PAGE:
The Burnett Ranch, formerly the Four Sixes, Is Now Owned by Taylor Sheridan
Four Sixes Ranch in Guthrie, Texas is now owned by a group led by Yellowstone’s creator Taylor Sheridan; previously it belonged to Burnett’s great-granddaughter Anne Marion.
Burnett found happiness both through marriage (his first wife was the daughter of a banker), financial enterprises he handled adeptly and his love of horses; particularly American Quarter Horses which he marked with initials L in honor of Martin B. Loyd.
Early Life and Education
Anne Valliant Burnett, more popularly known in ranch country as Miss Anne, inherited the Four Sixes following directives in her grandfather Burk Burnett’s will. Now as director of Burnett Ranches including Four Sixes as well as Burnett Oil Company and Foundation.
She is an active philanthropist who contributes to arts and education initiatives across Texas, and beyond. Her civic and cultural activities are highly acclaimed.
As of 2017, Four Sixes Ranch is home to herds of cattle bearing the 6666 brand as well as champion American Quarter Horses, due to the owner’s love of horses which inspired her to establish the $200 Million Burnett Foundation and promote the sport of Quarter Horse Racing; additionally she was inducted into the AQHA Hall of Fame. Production properties exist across New Mexico, West Texas and Oklahoma with producing properties owned by Triangle and 6666 headquarters ranches currently producing their product.
Fay Ranches’ extensive ranching experience, conservation efforts and love of the outdoors makes Burnett an invaluable addition. His unparalleled knowledge of the market and passion for land are an ideal fit with our company’s mission of connecting people to their dream properties.
Samuel “Burk” Burnett began herding cattle along the Chisholm Trail at age 16, quickly amassing one of Texas’s largest ranching empires. Known for his close relationship with President Theodore Roosevelt and staging an elaborate wolf hunt together in 1910, Samuel became close with both men.
At 20 years old, he married Ruth Loyd, daughter of Martin B. Loyd (founder of First National Bank of Fort Worth). Together they had three children; unfortunately two passed away prematurely. Additionally he served on numerous bank boards.
Achievement and Honors
The 6666 Ranch is a historic family business situated on 275,000 acres near Panhandle and Guthrie. Home to Tarentaise cattle, prize-winning horses, an oil operation, as well as being one of the first ranches to offer medical and retirement benefits to its cowboys, it remains an invaluable asset today.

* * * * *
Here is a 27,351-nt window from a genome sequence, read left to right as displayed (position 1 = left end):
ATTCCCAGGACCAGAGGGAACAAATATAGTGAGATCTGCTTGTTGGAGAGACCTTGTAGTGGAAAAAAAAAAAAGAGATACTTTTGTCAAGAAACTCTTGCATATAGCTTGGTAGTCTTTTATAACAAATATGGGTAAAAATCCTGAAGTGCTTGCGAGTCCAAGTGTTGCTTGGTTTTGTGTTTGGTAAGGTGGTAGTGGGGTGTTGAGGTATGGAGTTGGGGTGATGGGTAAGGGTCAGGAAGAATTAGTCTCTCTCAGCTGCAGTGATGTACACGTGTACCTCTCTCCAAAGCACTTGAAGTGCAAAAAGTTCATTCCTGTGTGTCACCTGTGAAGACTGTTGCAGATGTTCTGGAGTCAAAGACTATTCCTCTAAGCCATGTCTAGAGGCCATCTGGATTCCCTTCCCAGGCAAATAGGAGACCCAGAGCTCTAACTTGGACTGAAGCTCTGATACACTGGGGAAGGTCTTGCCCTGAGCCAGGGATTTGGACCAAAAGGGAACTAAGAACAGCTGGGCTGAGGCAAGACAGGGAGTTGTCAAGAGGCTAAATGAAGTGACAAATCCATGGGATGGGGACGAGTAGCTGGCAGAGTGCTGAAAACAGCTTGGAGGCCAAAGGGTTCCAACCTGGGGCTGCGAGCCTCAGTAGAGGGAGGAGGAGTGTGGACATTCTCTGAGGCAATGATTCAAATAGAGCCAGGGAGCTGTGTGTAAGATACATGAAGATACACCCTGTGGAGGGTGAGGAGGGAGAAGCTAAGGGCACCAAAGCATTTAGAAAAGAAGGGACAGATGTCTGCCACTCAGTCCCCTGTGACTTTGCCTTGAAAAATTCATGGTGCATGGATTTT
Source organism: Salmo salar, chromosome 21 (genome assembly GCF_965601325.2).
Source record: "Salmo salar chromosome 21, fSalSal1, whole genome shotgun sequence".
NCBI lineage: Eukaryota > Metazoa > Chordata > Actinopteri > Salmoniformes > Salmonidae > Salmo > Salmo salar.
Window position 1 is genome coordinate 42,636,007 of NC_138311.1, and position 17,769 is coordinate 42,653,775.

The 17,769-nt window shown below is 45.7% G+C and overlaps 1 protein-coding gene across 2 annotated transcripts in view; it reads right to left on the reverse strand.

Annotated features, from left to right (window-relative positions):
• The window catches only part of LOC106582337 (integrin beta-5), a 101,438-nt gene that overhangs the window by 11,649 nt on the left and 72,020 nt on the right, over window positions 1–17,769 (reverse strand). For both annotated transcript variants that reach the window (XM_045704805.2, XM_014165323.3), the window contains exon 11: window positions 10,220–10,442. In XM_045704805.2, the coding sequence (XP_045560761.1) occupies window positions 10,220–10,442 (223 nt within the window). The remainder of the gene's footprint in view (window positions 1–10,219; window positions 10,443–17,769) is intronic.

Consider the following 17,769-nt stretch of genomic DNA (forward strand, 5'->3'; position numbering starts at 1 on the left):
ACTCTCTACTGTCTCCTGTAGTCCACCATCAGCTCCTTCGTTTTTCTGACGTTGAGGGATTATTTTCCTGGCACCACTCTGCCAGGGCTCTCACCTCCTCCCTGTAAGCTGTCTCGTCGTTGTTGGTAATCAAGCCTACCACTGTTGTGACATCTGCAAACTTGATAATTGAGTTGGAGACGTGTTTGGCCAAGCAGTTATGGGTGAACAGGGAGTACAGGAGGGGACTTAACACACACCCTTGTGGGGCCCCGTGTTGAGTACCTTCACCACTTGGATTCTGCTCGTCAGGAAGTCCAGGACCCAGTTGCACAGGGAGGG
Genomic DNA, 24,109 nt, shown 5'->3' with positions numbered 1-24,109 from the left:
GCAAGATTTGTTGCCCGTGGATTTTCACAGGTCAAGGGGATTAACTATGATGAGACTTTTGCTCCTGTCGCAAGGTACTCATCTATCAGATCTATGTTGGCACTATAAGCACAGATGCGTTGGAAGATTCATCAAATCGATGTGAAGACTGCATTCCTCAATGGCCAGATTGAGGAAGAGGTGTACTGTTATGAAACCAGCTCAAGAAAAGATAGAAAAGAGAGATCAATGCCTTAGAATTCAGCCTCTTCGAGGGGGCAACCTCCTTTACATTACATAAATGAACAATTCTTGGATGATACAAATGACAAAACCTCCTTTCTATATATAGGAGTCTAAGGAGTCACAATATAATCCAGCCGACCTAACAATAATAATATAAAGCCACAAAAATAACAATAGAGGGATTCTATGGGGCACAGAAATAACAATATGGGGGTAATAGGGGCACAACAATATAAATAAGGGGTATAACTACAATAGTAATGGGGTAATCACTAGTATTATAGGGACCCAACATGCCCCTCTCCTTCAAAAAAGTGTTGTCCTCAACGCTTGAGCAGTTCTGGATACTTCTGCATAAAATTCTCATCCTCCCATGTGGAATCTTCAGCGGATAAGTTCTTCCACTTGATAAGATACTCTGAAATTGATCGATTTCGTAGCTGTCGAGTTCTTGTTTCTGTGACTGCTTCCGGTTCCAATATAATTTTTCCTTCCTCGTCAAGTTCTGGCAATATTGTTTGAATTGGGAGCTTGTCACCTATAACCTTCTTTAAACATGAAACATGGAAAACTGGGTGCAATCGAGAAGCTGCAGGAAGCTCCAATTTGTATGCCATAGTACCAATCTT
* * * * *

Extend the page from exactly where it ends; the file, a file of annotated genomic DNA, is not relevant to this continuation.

Anne Windfohr Marion was widely respected for her commitment to preserving Western heritage and her exceptional hospitality; President Roosevelt and Quanah Parker took note of this. Her home boasted hunting trophies as well as exquisite art.
She played an essential part in revitalizing the racing industry by purchasing racing champion Dash For Cash as well as breeding horses such as Special Effort and Streakin Six, her legacy lives on through her foundation and efforts to promote the Four Sixes brand.
The Burnett family story is one of hard work, determination, imagination and rugged fair play – hallmarks of Western life. Today the Burnetts maintain diverse interests that span oil and ranching activities in West Texas (Twin Peaks, Dixon Creek and 6666), southeast New Mexico and Oklahoma.
In 1917, Burnett built “the finest ranch house in West Texas” at Guthrie. It became home to President Roosevelt and Wild West star Will Rogers; at that time it was also noted for cattle and horse breeding.
Little Anne, later known as Anne Burnett Windfohr Marion, credits her ranch life with instilling some of the most essential lessons she’s ever received in terms of values she learned there. Today she serves as president of Burnett Ranches including Four Sixes Ranch and also as an accomplished oil producer, producing operations across various basins.
Since 1855, Four Sixes Ranch has remained an icon in Texas and an ideal setting for Hollywood-style productions. Former owner Anne Marion was an influential patron of the arts who also donated over $57 million to Fort Worth emergency centers and $10 million towards founding Georgia O’Keeffe Museum in Santa Fe.
Marion was greatly appreciated by her cowboys at the ranch for her leadership and active participation. As one of the first to offer staff medical benefits and retirement plans, Marion also insisted upon excellent living and working conditions that inspired generations of ranch hands to commit themselves fully to serving its mission.
Her hospitality attracted distinguished guests such as President Theodore Roosevelt and Wild West star Will Rogers, and the house was filled with hunting trophies, exquisite art works, and personal items from friends like Indian Chief Quanah Parker.